Missy’s Misadventures in Kidnapping and Defiling Graves

The Master has always set a high bar for being evil. I personally preferred the look of Roger Delgado or Anthony Ainley, but Michelle Gomez as an evil Mary Poppins really took cruelty to a new level as the Mistress. Plus she killed Osgood. No spoonful of sugar will make that go away, short of Santa Claus being a Time Lord.

TrueEvil_DoctorWhoOperation Mindcrime

Missy engaged in kidnapping human minds at the point of death to be stored in a Gallifreyan hard drive, later to be downloaded to corpses that had been upgraded to Cybermen. This unholy mix of Tron and the Matrix creates some strange legal issues.

Can you kidnap someone’s mind at death? “Kidnapping” at common law was “the crime of forcibly abducting a person from his or her own country and sending the person to another.” Westlaw Black’s 9th Law Dictionary App. Effectively, the crime was false imprisonment and taking the victim to another country. Id. 

Is uploading someone’s mind at the point of death kidnapping under common law? On one level “sort of.” Taking someone’s mind and uploading them to a hard drive sounds like a form of false imprisonment, just one we have never encountered. Perhaps is the Singularity Movement is successful, we could see courts or legislatures address “mind-napping.”

Missy potentially kidnapped the minds of dying human beings for as long as humans have believed in an afterlife. The number of victims could be in the billions, depending how long she was imprisoning the dead. They would mean anyone who died in the last 5,000 years could be downloaded into a Cyberman and weaponized against the living. Many would agree this is a crime, but not one fully addressed by the law.

Bring Out Your Dead

Missy’s conversion of dead bodies to Cybermen also meant she experimented on dead bodies and defiled graves. There are many laws that prohibit removing a corpse from a grave for medical or surgical study. See, State v. Glass, 27 Ohio App. 2d 214, 222-223 (Ohio Ct. App., Brown County 1971), discussing the Revised Statutes of 1880 as Section 7034. There had to be experiments done to convert corpses to Cyberman that would have violated such laws.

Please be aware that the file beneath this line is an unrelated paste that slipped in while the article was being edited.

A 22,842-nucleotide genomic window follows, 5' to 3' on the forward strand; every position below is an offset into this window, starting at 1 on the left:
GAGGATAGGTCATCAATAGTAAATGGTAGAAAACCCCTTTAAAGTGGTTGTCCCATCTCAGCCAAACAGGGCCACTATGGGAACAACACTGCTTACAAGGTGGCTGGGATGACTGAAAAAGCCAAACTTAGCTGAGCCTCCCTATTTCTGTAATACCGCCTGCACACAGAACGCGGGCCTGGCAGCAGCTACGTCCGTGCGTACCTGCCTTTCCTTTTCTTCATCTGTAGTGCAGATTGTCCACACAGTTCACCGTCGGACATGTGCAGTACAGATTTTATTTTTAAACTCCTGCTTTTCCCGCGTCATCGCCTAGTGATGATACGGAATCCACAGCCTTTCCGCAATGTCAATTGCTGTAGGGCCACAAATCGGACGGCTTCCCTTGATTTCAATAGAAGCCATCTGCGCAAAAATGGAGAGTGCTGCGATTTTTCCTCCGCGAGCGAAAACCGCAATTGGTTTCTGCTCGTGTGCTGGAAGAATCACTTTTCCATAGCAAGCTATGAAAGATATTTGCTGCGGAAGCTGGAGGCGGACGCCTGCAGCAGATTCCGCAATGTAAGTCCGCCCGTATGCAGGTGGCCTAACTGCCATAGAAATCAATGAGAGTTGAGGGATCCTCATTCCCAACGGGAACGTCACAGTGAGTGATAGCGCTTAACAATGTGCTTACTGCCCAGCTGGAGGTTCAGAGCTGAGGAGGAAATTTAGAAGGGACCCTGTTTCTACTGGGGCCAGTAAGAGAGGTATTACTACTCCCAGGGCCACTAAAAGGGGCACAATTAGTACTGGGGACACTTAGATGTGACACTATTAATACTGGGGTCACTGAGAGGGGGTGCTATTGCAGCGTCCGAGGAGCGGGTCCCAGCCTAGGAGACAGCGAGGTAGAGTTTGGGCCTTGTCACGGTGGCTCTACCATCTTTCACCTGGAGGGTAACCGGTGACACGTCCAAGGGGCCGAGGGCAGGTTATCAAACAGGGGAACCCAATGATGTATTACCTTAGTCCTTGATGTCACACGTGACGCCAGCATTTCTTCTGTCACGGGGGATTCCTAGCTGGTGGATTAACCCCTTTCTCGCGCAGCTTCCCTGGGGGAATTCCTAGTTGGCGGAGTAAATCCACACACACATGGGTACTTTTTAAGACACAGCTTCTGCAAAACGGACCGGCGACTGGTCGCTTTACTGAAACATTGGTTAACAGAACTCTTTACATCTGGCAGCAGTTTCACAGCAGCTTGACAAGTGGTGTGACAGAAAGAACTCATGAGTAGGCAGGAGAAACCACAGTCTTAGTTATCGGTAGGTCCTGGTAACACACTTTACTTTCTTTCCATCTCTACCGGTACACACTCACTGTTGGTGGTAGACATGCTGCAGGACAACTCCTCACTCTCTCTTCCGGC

Cyberman-graveyardThere are other laws specifically designed to protect human remains from being “disturbed,” which means “the excavating, removing, exposing, defacing, mutilating, destroying, molesting, or desecrating in any way of human skeletal remains, unmarked graves, grave artifacts or grave markers.” W. Va. Code § 29-1-8a(6). Converting dead bodies to Cybermen would qualify as “mutilating, destroying, molesting, or desecrating” the dead. This would be an easier case to prove, because there is actual physical evidence, with human remains across the globe.

Now, was Cyber-Brigadier justified in shooting Missy? Yes. Clear and present danger to the entire human race. Good shot, thank you for your service to mankind.

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Josh Gilliland
Josh Gilliland is a California attorney who focuses his practice on eDiscovery. Josh is the co-creator of The Legal Geeks, which has made the ABA Journal Top Blawg 100 Blawg for 2013 to 2016, the ABA Web 100 for Best Legal Blog and Podcast categories, and was nominated for Best Podcast for the 2015 Geekie Awards. Josh has presented at legal conferences and comic book conventions across the United States. He also ties a mean bow tie.